Table and Query Classes good or unnecessary?
On 5/3/18 4:08 pm, Clifford Ilkay wrote:
> I was reading an article recently about how ludicrous it is that we are
> still having the same fights over which is better, functional programming
> or object-oriented programming. The funny thing is that the OO camp isn’t
> uniform in thought either. They have spirited debates over inheritance vs
> composition with some languages or frameworks favouring one or the other. I
> see merits and shortcomings in all of them.
Exactly, every approach has pro’s and con’s, you need to weight them up
and decides if the pro’s of an approach outway the con’s for your
Skillset is an important factor in this. One of the things that has
always surprised me in a really positive way is the type of people I
meet at conferences like EurOmnis. Many aren’t “programmers” in the
traditional sense but come with a business background, having a need in
their business to automate something and finding in Omnis (classic) a
development environment that allowed them to do so without obtaining
“programming skills” (in the traditional sense.
I’m not convinced by a long shot that that caliber of developer
necessarily finds a lot of pro’s in object orientation. As good as it
has served me, and as much as I love it, I fully believe it is not the
right tool for everyone.
I’m doing more and more in game programming and engine building and you
see the same move here but much further along. More and more developers
who make games aren’t programmers by a long shot. They are artists, game
designers, people who have a passion for games and the market is
reacting to this. You see more and more the programming being taken out
of making games and more and more a visual approach to putting logic
> It seems like query classes provide a higher level of abstraction so that
> you don’t have to think in terms of rows, columns but you’re thinking of
> Omnis objects. If you could forget for a moment that you, or someone else,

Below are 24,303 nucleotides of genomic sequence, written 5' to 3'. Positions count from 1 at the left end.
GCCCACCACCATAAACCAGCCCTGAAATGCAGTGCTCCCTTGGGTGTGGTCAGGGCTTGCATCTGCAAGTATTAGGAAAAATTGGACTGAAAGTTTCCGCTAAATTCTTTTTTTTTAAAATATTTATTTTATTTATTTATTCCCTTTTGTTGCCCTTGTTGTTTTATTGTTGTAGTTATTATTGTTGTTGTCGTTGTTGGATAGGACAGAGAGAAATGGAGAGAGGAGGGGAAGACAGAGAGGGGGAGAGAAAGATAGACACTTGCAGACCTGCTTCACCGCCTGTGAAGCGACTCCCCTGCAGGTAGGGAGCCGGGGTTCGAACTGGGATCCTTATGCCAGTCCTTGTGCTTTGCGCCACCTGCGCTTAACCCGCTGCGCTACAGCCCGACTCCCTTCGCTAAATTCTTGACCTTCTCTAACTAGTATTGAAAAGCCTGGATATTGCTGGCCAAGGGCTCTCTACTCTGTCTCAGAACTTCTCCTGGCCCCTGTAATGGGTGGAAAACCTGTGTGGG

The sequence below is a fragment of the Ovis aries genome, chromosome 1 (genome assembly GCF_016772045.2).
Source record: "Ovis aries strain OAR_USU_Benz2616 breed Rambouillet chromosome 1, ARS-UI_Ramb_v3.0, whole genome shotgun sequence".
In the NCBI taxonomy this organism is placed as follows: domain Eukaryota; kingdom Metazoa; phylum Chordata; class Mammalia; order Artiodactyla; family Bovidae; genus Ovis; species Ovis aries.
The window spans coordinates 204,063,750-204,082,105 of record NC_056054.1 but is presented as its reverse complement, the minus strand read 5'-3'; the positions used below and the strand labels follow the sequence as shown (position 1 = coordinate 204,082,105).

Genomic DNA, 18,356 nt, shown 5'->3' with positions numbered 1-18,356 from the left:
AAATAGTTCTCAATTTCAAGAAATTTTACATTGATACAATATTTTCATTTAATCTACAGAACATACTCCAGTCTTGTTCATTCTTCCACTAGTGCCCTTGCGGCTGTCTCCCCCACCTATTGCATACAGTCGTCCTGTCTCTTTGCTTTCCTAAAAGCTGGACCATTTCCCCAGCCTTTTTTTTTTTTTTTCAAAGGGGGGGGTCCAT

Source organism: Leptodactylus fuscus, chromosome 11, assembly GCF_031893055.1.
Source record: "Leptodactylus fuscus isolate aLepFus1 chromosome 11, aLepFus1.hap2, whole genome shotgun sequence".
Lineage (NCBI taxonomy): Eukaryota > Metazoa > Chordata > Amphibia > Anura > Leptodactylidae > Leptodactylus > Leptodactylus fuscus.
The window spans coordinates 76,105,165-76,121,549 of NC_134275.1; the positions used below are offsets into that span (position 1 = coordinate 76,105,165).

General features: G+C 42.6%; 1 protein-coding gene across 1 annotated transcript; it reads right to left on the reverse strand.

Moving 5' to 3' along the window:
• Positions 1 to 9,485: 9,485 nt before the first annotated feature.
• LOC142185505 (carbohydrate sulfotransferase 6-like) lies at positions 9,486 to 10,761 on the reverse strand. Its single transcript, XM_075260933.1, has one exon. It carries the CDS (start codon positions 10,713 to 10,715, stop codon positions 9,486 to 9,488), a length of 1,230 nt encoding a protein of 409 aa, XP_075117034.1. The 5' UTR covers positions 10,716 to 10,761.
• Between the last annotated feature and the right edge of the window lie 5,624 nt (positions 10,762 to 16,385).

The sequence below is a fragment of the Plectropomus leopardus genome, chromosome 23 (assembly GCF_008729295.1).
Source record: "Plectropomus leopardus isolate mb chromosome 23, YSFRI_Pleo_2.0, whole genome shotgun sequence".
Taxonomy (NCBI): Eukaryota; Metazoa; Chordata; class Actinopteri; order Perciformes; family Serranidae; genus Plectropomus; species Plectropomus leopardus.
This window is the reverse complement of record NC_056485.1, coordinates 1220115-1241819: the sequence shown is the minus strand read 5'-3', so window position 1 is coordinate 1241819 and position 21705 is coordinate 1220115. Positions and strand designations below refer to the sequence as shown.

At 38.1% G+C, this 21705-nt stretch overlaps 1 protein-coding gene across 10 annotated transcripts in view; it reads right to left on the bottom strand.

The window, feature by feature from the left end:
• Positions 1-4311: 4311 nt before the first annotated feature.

> created those query classes by encapsulating SQL, you could say that Omnis
> has an ORM. Creating an ORM is well within the capabilities of engineering.
> Providing that level of abstraction so that you, the Omnis developer, would
> only have to think about persisting, fetching, updating, deleting Omnis
> objects without having to touch or even know about SQL, though you would
> have the option of doing that if you wanted to. That suggests to me that
> this high-level abstraction could be the same regardless of whether the
> back end is Omnis NDF, some SQL database, or even a NoSQL database. You may
> want to request this an Omnis enhancement. 🙂
I believe what query classes seem to be and what they really are, are
two things entirely different. I created most of the ORM logic on top of
table classes but I’m not at a place where I’m moving away from my
application knowing about the database structure and communicating with
the database on a higher level.
I don’t solve this in Omnis, I think it’s the wrong place, the long game
is to do a lot of this in a middle tier but as a stepping stone I am
doing more and more on the Postgres side either with views and rules
(rules are so cool you can treat your view like a table and insert into
the view, running logic instead that updates the relevant tables) but
nowadays more and more with JSON.
I’m sure I’ve mentioned this before on the list but I simply have
functions like listInvoices, getInvoice and setInvoice which either
return or consume JSON. My Omnis application hasn’t got a clue my
invoice is stored in a header table, a detail table, some tables
governing tax, some tables governing payment information, etc.
It also means that in my setInvoice function I can do all checks and
ensure an invoices is properly handled within one transaction.
Eventually I want to move most of that logic into a proper middle tier
so it can be better scaled but seeing my Omnis client now consumes JSON,
whether it gets that directly from the database or from a middle tier,
is a small difference to the client.
This is where I do start letting go of table classes. I would still
heavily use them if I decide to write my middle tier in Omnis, which may
very well happen depending on the steps Omnis Studio will make in the
coming months, but which could be in another programming environment all
together with just the front end being Omnis.